Thursday, December 30, 2010

Taking risks

One of the main reasons that the uptake of technology in education is so slow is the simple fact that it requires effort and a willingness to move out of the comfort zone. If you'rea teacher and you have successfully developed courses and teaching methods that work reasonably well, why should you try to change a seemingly winning formula? If you're a student and you get on well enough in school by simply doing what the teacher asks, why should you put in extra effort to learn things that are not demanded of you?

Play at Your Own Risk by sjgadsby, on Flickr
Creative Commons Attribution-Noncommercial-Share Alike 2.0 Generic License  by  sjgadsby 

Isn't it all about willingness to take risks and try new ideas without knowing whether they will work or not? The question is if risk-taking is encouraged in education. I suspect the answer is no. The general trend is to play safe, otherwise you might fail your exam or risk criticism from colleagues, students or parents. Playing safe means resisting change and that's all too common in education today no matter how much we enthuse over the enormous opportunities that are available using digital media. Even if we present a compelling case for change the same arguments always come echoing back:
  • It's too expensive, we can't afford all that just now.
  • There's not enough scientific evidence that it works.
  • Your ideas sound very interesting but we have to deal with real world problems before we can consider all this high tech stuff.
  • Aren't you being a bit too optimistic? We tried all that 10 years ago and it didn't work.
Many teachers who try to innovate meet with these objections and it's hard not to go with the flow in the end. Even if the teachers agree to innovate it's not always so easy to convince the students that innovation is good. Sometimes students can be more conservative than the teachers and questions like "Is this bit in the exam?" can have an immediate deflating effect. The problem is that by playing safe you learn very little.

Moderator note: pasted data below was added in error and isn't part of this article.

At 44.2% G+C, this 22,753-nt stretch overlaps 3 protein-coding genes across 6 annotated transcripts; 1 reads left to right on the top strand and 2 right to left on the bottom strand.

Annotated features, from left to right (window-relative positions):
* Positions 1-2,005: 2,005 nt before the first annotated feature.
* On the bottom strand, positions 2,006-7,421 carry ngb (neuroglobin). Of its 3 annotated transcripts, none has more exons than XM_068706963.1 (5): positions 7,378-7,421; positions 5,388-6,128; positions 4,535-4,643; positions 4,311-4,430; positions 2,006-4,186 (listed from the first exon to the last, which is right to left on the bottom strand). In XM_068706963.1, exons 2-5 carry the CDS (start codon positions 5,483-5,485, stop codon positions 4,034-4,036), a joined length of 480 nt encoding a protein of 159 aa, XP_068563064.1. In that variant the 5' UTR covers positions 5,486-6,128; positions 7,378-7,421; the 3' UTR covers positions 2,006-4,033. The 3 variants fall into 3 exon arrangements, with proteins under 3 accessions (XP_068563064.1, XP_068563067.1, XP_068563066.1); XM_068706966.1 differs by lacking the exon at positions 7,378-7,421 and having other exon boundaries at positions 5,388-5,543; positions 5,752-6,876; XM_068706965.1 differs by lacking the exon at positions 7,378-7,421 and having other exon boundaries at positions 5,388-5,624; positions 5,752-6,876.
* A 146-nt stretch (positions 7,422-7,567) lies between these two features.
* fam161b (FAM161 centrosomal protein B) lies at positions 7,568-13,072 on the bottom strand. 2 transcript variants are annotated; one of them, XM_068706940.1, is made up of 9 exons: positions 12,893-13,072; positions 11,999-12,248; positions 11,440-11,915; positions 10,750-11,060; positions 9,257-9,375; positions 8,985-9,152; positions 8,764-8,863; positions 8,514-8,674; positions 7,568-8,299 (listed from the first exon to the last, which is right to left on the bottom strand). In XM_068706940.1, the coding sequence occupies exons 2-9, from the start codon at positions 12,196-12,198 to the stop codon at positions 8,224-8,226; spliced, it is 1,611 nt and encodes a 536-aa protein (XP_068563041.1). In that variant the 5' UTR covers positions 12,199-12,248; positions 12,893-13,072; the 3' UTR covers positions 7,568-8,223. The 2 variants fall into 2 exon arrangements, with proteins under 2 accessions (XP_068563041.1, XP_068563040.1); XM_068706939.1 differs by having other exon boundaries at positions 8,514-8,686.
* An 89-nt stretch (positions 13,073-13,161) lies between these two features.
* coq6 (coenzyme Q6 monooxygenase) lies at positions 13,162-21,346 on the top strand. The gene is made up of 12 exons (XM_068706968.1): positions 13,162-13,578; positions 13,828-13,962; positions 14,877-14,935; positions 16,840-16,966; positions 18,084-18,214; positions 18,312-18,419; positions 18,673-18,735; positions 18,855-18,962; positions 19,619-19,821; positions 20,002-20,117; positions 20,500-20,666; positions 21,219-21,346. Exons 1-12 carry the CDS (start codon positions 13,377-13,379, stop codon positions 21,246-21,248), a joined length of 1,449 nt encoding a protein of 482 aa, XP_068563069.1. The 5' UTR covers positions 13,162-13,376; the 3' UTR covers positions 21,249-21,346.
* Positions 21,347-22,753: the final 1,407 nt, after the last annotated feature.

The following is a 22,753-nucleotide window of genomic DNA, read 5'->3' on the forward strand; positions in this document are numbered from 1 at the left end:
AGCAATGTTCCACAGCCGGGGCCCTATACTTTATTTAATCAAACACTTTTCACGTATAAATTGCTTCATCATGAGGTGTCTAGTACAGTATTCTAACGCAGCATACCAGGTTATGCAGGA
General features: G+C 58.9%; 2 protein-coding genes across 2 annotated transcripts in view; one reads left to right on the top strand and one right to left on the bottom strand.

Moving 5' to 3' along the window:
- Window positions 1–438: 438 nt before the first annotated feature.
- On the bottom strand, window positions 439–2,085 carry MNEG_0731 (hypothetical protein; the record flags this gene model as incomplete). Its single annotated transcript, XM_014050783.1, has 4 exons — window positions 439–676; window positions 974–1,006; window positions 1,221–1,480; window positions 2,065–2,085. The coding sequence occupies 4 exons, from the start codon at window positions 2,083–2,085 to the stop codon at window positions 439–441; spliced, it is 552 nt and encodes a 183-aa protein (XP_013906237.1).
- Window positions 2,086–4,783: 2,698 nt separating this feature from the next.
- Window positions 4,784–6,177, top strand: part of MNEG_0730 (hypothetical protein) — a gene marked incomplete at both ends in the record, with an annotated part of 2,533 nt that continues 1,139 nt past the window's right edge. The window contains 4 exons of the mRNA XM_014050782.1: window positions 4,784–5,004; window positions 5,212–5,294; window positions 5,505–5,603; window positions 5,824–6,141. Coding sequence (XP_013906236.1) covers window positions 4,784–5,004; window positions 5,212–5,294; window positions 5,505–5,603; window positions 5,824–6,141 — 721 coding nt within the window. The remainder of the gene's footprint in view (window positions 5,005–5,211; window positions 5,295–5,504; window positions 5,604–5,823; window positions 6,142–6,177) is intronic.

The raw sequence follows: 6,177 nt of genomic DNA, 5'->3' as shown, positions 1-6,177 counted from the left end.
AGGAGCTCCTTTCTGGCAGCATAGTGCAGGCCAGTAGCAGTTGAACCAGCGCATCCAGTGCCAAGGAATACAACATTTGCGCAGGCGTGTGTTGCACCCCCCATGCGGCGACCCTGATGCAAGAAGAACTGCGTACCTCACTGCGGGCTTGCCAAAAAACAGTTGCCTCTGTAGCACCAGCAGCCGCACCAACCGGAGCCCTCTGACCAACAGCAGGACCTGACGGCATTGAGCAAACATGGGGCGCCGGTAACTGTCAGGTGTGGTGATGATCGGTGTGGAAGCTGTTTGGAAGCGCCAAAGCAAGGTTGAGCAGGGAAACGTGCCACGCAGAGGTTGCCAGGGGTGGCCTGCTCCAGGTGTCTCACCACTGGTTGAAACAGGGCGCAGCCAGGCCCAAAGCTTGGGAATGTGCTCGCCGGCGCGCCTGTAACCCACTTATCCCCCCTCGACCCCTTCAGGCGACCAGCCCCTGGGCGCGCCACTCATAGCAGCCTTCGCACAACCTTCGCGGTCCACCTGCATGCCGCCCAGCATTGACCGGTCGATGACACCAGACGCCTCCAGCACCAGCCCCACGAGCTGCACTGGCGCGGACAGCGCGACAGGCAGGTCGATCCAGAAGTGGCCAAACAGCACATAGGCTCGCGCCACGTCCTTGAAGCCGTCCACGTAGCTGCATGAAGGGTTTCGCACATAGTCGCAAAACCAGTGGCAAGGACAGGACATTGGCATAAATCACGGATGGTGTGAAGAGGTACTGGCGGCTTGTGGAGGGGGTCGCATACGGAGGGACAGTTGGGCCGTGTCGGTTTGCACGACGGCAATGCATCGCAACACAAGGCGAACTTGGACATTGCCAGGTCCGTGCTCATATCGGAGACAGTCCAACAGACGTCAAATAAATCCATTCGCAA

There's an article on this theme in Faculty Focus by E. Shelley Reid called Teaching Risk-Taking in the College Classroom. We need to create an atmosphere of risk tolerance where you get credit for innovation even if it isn't as polished as playing it safe.

"Risk taking and right-answer achieving can appear to be contradictory goals for students in our classrooms. When the correctness stakes are high and no other criteria are visible, everyone plays it safe. If we want our students to take risks, we need to create classrooms in which, at least in some designated zones, risk taking is more visible, accessible, and desirable than the alternatives."

Encouraging risk-taking leads to new discoveries and learning opportunities. Students and pupils need to realize that they are learning for their own future, not to please the teacher or examiner. You could say that if it's not in the exam, it's probably worth learning.

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